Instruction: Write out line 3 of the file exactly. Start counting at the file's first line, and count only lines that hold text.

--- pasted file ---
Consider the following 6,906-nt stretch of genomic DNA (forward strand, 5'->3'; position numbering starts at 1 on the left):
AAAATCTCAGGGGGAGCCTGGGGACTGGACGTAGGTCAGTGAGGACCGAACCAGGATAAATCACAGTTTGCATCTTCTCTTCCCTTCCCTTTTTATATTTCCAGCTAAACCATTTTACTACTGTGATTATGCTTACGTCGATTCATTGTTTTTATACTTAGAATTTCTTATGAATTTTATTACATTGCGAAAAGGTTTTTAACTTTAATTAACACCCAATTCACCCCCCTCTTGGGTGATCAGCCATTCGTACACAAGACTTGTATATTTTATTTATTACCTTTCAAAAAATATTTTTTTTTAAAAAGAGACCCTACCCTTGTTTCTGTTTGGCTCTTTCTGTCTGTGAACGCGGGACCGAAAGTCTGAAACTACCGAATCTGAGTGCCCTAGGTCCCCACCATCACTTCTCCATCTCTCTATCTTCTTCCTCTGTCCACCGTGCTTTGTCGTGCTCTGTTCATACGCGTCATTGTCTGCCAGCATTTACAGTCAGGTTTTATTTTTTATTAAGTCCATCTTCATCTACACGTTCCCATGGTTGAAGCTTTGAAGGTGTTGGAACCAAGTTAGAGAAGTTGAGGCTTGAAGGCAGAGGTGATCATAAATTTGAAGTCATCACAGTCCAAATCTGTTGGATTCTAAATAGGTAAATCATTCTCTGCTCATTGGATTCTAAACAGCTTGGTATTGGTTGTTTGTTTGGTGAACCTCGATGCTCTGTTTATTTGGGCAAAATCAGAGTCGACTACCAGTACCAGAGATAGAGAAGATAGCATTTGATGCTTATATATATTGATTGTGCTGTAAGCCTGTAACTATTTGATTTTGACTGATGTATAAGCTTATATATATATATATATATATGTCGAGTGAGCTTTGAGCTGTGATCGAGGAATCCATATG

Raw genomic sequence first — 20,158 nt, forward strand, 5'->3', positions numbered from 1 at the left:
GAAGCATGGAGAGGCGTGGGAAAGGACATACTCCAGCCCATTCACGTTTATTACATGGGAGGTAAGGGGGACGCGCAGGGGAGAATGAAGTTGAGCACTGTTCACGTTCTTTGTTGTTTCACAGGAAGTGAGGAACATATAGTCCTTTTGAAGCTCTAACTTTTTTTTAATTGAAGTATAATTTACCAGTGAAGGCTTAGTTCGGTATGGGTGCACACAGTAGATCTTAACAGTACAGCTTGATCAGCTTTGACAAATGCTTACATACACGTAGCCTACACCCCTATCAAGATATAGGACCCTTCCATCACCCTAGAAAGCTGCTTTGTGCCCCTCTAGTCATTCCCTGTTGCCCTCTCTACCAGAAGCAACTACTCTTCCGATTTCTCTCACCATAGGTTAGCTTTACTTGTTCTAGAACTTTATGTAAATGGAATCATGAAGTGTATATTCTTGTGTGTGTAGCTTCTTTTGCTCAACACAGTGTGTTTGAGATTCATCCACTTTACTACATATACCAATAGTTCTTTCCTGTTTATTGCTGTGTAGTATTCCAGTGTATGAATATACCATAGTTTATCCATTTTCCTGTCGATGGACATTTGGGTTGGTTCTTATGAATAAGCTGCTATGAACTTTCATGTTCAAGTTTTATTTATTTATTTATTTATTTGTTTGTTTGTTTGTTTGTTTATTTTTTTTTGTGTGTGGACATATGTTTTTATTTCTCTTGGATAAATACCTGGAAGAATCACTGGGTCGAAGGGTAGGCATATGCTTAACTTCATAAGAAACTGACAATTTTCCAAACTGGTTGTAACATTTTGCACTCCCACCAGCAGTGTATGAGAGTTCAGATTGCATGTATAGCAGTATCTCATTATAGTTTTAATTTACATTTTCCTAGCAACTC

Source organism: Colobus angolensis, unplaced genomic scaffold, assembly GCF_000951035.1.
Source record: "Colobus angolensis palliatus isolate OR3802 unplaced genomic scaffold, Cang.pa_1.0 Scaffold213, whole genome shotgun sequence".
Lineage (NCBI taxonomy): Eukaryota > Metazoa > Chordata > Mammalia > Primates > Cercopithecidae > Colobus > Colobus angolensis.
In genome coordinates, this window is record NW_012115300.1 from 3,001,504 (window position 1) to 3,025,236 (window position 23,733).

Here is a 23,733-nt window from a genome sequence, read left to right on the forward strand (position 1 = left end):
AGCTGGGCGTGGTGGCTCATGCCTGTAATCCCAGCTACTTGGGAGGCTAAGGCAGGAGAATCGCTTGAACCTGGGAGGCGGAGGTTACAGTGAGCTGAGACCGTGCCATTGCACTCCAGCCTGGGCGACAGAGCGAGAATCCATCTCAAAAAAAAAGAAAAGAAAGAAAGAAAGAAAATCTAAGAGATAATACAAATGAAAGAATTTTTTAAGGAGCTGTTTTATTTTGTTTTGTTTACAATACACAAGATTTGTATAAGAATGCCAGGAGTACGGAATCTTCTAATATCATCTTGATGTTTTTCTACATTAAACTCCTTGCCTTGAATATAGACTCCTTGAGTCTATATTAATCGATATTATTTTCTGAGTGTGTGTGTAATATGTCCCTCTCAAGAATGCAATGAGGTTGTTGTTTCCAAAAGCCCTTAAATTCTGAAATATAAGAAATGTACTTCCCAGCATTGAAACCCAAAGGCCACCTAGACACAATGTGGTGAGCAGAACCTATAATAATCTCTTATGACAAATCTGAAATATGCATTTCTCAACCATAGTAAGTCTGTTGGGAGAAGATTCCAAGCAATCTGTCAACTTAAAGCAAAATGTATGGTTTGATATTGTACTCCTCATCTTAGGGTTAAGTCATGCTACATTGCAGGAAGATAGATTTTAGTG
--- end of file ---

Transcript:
Raw genomic sequence first — 20,158 nt, forward strand, 5'->3', positions numbered from 1 at the left: